An undocumented pregnant teenager, who was the subject of a legal battle between the Trump administration and immigration lawyers over whether she wants and can obtain an abortion, told a Texas judge in a closed-door meeting that she does not want the procedure after all. The case was dismissed Monday evening.
The teenager at the center of the case in Texas, referred to in court documents as Jane Doe, originally told immigration lawyers that she wanted an abortion and they began proceedings to enable her to get one. Shortly thereafter, Trump’s Office of Refugee Resettlement presented handwritten notes from Jane Doe saying that she had changed her mind.
When the lawyers attempted to meet with her, the Trump administration denied them access and refused to bring Jane Doe to court for a judicial bypass hearing, which is required under Texas law for minors seeking abortions who are unable to obtain permission from their parents or guardians.
Because of these conflicting narratives, on March 1 a federal appeals court ordered a closed-door meeting between Jane Doe and the judge, where she could tell him what she really wanted for her pregnancy without pressure from either side. This meeting took place last week.
Since October, four other pregnant, undocumented teenagers have been part of a separate, high-profile case against the Trump administration brought by the American Civil Liberties Union. The case accused ORR — the branch of Trump’s Department of Health and Human Services in charge of undocumented minors — of unlawfully blocking the teenagers from obtaining abortions. Since then, all of the young women in that case have been able to obtain abortions, either through court orders or other means.
In the order of dismissal signed Monday in the Texas case, US District Judge Rolando Olvera, who sits in Brownsville, Texas, said he and Jane Doe had a “detailed discussion” in his chambers, “with the assistance of a court reporter and a court interpreter.”
From this discussion he determined that she was “no longer interested in an abortion.”
Significantly, Olvera also used the order to scold the Trump administration for refusing to bring Jane Doe to an initial hearing in state court related to her pregnancy and the judicial bypass in February. That led to a 24-day delay for Jane Doe to have her “day in court,” Olvera wrote, noting that the delay could have put her health in danger.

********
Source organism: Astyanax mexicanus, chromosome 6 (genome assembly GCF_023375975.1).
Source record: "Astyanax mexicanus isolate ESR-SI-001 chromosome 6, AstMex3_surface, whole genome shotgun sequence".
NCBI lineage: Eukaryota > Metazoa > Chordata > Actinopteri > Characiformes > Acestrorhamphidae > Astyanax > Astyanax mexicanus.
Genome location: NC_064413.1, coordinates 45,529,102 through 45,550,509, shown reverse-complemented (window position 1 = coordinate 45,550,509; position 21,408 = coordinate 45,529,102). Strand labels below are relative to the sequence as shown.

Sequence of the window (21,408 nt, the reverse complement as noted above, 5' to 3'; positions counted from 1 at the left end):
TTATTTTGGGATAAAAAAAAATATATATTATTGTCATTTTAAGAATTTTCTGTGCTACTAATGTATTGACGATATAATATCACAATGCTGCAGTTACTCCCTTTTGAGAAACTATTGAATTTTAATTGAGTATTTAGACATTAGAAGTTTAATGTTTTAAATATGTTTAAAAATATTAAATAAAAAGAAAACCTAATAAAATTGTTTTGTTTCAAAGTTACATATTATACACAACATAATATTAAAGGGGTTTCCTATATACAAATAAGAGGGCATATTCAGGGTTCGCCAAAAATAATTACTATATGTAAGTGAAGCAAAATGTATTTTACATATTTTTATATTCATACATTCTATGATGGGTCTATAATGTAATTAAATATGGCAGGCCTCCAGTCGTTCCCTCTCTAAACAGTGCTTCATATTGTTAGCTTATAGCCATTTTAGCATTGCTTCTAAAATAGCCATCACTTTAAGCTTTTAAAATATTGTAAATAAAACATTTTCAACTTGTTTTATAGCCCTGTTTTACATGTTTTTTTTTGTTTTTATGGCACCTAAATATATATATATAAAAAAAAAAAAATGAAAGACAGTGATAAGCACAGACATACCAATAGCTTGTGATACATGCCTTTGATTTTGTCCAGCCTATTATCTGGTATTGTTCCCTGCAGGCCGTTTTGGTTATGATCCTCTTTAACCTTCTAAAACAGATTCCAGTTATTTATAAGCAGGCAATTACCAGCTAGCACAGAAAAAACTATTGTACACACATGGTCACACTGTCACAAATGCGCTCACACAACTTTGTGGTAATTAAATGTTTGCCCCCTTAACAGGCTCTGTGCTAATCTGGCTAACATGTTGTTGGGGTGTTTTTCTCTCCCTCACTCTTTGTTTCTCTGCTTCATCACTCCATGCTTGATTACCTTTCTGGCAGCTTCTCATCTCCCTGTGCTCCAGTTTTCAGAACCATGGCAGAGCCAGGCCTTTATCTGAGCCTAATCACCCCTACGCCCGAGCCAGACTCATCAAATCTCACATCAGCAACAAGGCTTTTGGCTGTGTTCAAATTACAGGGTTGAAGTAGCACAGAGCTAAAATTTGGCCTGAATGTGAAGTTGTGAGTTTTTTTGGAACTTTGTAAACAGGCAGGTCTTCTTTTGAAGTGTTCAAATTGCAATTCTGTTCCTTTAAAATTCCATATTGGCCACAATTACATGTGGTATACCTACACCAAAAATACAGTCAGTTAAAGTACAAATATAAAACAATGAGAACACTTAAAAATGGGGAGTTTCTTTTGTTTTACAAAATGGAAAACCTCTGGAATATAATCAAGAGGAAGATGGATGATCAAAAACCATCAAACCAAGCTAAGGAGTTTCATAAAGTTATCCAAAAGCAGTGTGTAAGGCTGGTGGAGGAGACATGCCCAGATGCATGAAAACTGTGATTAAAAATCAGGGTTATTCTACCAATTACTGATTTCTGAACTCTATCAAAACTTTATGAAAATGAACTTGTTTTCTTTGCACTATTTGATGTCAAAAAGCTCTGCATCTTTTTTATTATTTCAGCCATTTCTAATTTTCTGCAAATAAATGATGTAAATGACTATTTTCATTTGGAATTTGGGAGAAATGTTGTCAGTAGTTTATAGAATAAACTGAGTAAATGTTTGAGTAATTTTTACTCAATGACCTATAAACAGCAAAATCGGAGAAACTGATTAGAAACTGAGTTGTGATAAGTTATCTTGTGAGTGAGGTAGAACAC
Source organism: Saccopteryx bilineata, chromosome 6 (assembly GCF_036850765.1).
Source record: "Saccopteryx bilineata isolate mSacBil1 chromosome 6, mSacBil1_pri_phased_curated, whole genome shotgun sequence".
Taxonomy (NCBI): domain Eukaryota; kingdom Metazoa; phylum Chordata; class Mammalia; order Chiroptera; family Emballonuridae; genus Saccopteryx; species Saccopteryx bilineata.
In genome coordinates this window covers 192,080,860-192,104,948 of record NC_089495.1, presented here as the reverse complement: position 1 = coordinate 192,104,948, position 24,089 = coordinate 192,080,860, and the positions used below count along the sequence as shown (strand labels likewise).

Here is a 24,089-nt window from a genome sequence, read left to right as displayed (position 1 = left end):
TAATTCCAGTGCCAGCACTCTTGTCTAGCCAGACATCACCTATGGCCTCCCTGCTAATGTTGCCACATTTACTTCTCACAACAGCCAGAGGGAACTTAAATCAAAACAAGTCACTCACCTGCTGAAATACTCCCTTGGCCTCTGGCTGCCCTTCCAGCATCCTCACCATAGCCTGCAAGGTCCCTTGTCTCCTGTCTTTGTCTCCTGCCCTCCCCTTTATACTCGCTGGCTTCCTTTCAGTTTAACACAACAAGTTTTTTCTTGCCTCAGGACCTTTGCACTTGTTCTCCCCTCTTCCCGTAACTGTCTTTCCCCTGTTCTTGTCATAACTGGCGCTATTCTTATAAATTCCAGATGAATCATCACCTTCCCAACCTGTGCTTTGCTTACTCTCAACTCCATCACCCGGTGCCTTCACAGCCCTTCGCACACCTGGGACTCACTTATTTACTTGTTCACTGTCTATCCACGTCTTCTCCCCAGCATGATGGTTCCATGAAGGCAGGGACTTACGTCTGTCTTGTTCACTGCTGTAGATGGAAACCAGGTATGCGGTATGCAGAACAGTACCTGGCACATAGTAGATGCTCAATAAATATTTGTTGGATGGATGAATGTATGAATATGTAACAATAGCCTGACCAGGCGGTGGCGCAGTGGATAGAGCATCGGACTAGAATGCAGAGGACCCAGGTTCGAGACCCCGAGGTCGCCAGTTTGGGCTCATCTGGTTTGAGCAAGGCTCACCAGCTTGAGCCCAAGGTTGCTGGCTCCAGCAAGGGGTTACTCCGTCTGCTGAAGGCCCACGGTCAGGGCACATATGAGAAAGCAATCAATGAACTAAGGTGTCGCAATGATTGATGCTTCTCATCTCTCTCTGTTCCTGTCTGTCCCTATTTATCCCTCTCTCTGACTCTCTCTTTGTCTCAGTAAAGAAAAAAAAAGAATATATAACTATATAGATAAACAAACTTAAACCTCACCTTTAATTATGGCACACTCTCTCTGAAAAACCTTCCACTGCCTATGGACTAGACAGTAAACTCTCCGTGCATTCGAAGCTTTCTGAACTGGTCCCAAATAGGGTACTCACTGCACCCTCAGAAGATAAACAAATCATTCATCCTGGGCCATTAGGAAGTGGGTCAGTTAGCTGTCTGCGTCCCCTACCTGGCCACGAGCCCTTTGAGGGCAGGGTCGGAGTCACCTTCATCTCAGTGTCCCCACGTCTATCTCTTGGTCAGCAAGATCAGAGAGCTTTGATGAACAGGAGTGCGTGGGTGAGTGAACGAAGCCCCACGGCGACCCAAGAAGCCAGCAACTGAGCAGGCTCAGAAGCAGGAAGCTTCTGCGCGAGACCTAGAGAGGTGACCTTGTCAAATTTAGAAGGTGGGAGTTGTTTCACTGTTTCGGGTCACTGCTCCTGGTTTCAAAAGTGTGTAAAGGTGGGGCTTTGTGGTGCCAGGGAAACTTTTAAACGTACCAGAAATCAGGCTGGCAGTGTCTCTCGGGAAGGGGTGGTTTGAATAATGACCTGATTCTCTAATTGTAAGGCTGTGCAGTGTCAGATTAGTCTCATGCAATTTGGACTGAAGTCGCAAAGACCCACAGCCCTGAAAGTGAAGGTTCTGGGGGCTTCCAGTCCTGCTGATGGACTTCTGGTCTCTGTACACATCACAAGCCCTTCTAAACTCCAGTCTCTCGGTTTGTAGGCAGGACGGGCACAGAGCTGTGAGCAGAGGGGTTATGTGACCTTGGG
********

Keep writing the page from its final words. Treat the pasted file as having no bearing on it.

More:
“In the event [Doe] had wished to pursue an abortion, said abortion would have been more dangerous to the health of [Doe] with each passing day,” Olvera wrote.
Olvera added that if ORR had brought the teenager into state court in a timely manner, and she didn’t want the abortion, the whole case would have been resolved much more quickly. ORR’s refusal to bring Jane Doe to the state court hearing prompted a series of legal proceedings that ended up in federal court; much of the case remains under seal.
Over the past month, anti-abortion advocacy groups pointed to the Texas case as evidence that the immigration lawyers, who are also involved in the ACLU case in DC court, were attempting to “force” Jane Doe to get an abortion. The group Susan B. Anthony List first distributed the Justice Department’s filing referring to Doe’s handwritten notes in mid-February, along with a statement saying that Jane Doe was “rejecting being manipulated as a political pawn.”
“We wholly support every person’s ability to make her own decision about pregnancy,” Brigitte Amiri, the lead lawyer in the ACLU’s case, said in a statement to BuzzFeed News on Tuesday. But, she continued, the head of ORR Scott Lloyd “has shown time and again that he is willing to go to extraordinary lengths to take that decision away from them.”
Amiri said that “although the minor recently told a judge that she no longer wanted an abortion, Lloyd’s obstruction and delay tactics” in blocking Jane Doe from her attorneys and from the court “are nevertheless disturbing.”